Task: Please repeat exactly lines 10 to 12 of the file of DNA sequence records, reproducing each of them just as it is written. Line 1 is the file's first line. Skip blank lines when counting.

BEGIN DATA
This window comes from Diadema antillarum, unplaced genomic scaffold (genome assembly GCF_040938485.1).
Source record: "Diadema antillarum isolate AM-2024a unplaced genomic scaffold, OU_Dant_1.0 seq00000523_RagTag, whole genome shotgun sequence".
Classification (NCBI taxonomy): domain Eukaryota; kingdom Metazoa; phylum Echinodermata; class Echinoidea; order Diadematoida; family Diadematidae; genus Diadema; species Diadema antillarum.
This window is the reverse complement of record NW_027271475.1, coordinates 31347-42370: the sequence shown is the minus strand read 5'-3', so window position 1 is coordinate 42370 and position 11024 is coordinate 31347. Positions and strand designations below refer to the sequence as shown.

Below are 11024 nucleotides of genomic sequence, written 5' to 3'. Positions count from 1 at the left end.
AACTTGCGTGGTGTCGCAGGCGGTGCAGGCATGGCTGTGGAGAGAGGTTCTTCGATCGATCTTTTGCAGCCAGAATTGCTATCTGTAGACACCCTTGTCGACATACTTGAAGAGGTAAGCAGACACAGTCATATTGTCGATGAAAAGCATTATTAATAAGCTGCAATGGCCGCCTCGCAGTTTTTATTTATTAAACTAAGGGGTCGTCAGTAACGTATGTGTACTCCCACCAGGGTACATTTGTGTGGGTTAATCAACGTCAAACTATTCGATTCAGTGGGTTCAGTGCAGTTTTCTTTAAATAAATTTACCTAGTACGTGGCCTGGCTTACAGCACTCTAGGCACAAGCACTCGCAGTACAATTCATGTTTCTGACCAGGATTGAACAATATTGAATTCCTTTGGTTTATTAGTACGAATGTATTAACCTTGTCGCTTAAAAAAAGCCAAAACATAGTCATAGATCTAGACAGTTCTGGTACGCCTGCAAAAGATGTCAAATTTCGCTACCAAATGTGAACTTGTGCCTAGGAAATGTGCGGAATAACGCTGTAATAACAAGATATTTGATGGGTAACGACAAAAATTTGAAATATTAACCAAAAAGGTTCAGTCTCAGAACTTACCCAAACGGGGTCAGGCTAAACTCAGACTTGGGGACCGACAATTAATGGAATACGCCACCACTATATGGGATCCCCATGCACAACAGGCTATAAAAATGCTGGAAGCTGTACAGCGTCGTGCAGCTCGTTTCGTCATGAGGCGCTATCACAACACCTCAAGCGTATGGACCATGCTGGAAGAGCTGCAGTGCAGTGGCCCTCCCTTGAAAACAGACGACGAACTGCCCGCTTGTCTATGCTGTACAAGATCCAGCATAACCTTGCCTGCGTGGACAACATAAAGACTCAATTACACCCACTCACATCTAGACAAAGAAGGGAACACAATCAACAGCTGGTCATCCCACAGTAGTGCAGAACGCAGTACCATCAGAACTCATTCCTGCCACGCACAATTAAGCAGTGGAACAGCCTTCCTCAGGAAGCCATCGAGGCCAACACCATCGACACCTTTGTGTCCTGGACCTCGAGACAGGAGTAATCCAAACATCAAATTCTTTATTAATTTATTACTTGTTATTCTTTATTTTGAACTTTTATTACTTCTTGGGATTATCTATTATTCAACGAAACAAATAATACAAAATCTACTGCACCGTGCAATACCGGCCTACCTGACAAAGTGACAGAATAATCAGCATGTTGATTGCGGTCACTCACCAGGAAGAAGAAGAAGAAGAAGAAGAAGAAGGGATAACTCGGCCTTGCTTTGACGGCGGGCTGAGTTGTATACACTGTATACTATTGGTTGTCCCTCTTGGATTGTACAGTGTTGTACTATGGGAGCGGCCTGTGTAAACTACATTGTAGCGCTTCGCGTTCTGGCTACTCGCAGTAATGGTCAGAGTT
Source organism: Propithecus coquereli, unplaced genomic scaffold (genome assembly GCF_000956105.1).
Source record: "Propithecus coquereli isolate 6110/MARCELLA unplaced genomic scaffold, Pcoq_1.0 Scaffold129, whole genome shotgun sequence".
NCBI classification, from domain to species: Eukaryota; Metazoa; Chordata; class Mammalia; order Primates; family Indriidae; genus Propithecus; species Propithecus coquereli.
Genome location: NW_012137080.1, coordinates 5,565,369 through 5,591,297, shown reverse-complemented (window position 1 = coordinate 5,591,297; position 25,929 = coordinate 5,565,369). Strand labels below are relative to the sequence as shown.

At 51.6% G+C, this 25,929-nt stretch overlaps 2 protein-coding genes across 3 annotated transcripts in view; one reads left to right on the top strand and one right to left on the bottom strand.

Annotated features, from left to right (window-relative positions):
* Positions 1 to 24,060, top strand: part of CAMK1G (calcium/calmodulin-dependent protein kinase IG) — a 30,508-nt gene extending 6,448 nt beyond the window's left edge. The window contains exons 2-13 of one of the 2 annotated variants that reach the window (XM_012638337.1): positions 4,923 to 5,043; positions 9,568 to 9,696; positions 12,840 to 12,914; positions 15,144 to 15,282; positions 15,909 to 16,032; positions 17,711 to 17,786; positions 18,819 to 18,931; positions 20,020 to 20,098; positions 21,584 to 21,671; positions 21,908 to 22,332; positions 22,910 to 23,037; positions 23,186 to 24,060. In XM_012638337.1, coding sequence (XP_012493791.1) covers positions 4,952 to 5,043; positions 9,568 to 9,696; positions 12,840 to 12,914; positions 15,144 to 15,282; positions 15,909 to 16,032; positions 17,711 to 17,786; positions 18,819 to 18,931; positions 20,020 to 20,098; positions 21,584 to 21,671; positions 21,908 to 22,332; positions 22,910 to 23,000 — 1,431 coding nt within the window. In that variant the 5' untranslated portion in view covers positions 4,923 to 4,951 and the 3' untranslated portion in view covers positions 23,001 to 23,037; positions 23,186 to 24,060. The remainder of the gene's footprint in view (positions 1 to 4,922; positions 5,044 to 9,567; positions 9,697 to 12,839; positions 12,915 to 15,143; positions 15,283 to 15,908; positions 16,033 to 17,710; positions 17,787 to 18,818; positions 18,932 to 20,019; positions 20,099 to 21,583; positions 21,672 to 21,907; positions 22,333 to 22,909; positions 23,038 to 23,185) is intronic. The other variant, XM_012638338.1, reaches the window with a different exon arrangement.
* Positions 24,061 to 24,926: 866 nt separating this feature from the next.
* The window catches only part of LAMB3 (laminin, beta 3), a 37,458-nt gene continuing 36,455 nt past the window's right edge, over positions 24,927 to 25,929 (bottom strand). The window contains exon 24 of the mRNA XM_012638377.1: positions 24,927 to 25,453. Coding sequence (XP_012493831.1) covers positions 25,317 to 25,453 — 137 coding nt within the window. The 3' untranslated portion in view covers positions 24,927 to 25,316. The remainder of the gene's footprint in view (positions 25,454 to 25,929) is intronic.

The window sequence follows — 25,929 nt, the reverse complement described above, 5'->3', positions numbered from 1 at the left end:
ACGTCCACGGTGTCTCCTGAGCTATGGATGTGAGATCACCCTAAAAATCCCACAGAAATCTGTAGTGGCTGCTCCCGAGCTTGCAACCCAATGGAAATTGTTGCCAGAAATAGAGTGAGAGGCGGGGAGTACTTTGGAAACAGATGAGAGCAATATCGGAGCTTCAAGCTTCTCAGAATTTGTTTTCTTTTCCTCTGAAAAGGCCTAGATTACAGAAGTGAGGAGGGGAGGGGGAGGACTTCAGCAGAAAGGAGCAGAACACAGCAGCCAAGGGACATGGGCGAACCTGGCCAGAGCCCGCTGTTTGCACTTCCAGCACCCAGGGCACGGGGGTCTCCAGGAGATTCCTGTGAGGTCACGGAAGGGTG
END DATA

Genome location: NW_012137080.1, coordinates 5,565,369 through 5,591,297, shown reverse-complemented (window position 1 = coordinate 5,591,297; position 25,929 = coordinate 5,565,369). Strand labels below are relative to the sequence as shown.

At 51.6% G+C, this 25,929-nt stretch overlaps 2 protein-coding genes across 3 annotated transcripts in view; one reads left to right on the top strand and one right to left on the bottom strand.

Annotated features, from left to right (window-relative positions):